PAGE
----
Asset quality for listed banks deteriorated in the third quarter of 2020 with non-performing loans (NPL) rising by 2.6 per cent to 12.4 per cent up from 9.8 per cent reported same time last year.
An analysis of performance of the lenders by investment management firm Cytonn attributes the increase in bad loans to the effects of Covid-19 pandemic on the economy.
“The deterioration in asset quality was due to the coronavirus-induced downturn in the economy, which led to an uptick in the non-performing loans,” reads the report.
The 12.4 NPL ratio recorded in the third quarter is higher than the five year average of 8.5 per cent.
According to the report, high NPLs were witnessed in sectors such as tourism, real estate, hospitality and transport and communication mainly due to the disruption of business and operations caused by the pandemic.
Consequently, banks increased their non-performing loans coverage to 59.2 per cent in the third quarter up from 57.8 per cent in a similar period in 2019 in line with IFRS 9, an International Financial Reporting Standard, whichrequires banks to provide for both the incurred and expected credit losses.
The Cytonn report says it expects this to affect banking sector profitability negatively for the year.
“We expect higher provisional requirements to subdue profitability during the year across the banking sector on account of the tough business environment,” says Cytonn in the report.
However, it adds, commercial banks held back funds released from the lowering of the Cash Reserve Ratio (CRR) in March by the Central Bank of Kenya (CBK).
The banking sector report says commercial banks failed to advance new loans from accrued customers, but held on it to build up liquidity buffers.
Noting that banks are also not lending aggressively due to higher credit risk, the investment firm foresees a slower growth in loans in Financial Year 2020 and thereafter if the pandemic persists.
To offer customers relief against the effects of Covid-19, the banks restructured loans, placing moratoriums on both interest and principal payments for a period of three months to one year.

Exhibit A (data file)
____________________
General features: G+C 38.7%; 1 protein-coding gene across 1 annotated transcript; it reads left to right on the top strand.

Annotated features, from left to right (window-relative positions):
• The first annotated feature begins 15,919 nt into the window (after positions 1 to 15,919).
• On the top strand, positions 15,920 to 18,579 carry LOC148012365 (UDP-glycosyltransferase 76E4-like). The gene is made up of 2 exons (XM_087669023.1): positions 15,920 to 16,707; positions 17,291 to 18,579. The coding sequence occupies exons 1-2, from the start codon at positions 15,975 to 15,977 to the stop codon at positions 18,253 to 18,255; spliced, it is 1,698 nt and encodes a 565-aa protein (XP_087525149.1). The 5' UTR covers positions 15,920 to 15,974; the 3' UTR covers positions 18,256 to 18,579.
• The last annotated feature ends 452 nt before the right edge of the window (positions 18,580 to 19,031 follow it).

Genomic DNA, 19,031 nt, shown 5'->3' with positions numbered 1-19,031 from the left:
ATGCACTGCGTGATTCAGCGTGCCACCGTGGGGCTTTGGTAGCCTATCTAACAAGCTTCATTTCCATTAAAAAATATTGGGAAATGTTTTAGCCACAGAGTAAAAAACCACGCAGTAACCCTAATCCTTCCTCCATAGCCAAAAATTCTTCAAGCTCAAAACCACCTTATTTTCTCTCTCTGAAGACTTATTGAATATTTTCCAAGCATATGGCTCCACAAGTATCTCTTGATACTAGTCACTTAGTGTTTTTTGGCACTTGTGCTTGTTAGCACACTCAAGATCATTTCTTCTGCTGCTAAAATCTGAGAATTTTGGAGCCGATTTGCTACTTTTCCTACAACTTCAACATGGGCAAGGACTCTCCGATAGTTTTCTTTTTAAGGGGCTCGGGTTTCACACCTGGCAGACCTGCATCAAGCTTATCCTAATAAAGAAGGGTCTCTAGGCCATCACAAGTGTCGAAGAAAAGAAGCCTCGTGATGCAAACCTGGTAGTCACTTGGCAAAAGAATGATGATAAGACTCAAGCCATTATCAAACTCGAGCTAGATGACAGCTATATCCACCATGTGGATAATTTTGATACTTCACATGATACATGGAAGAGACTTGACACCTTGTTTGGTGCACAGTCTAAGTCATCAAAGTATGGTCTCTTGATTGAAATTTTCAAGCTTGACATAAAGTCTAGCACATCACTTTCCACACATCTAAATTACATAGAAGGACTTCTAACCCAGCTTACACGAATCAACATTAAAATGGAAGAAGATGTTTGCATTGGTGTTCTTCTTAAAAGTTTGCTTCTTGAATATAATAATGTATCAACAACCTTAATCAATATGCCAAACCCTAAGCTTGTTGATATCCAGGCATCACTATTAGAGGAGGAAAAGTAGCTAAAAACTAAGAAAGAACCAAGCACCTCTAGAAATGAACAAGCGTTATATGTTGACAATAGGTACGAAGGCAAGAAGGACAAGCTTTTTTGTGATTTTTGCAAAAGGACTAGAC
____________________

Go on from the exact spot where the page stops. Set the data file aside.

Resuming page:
As at the end of October 2020, the total amount of loan restructured stood at Sh1.4 trillion, representing 46.5 per cent of the banking sector loan book.
As of August, KCB Bank had restructured loans amounting to Sh105 billion, Equity Sh92 billion, Diamond Trust Bank Sh64 billion and NCBA Sh58 billion.
Absa Bank had restructured Sh63 billion, Cooperative Bank Sh39.2 while Standard Chartered had restructured Sh22 billion.
In a weekly report issued on Friday, Dyer and Blair Investment Bank said it expected Absa, one of the listed banks, to issue a profit warning this year and issue nil dividend this year projecting a 57.6 per cent drop in income compared to last year due to the pandemic.
“We are cautiously optimistic that come FY21, Absa and its peers will receive an approval from CBK to transition to risk-based lending.
As such, we opine that Absa will return to profitability and revert to its high dividend yield status once the turbulent environment stabilises,” said Dyer and Blair in the report.
Most banks have a reported a decline in earnings due to the effects of Covid-19 pandemic on the economy.
Core earnings per share recorded a weighted decline of 32.4 per cent in the third quarter, compared to a weighted growth of 8.7 per cent recorded same time in 2019.
- As reported by most of the banks, the decline in the earnings was mainly attributable to the increased provisioning levels, as they covered for downgraded facilities.
- The year was characterised by heightened activity in mergers and acquisitions including the acquisition of Jamii Bora by Cooperative Bank and Equity Bank acquiring 66.5 per cent of Banque du Congo, among others.
- Cytonn says with the Microfinance Bill 2019 of increasing the minimum on core capital requirements still at its pilot stage more mergers and acquisitions would enable the unprofitable and/or smaller banks to manage the requirement.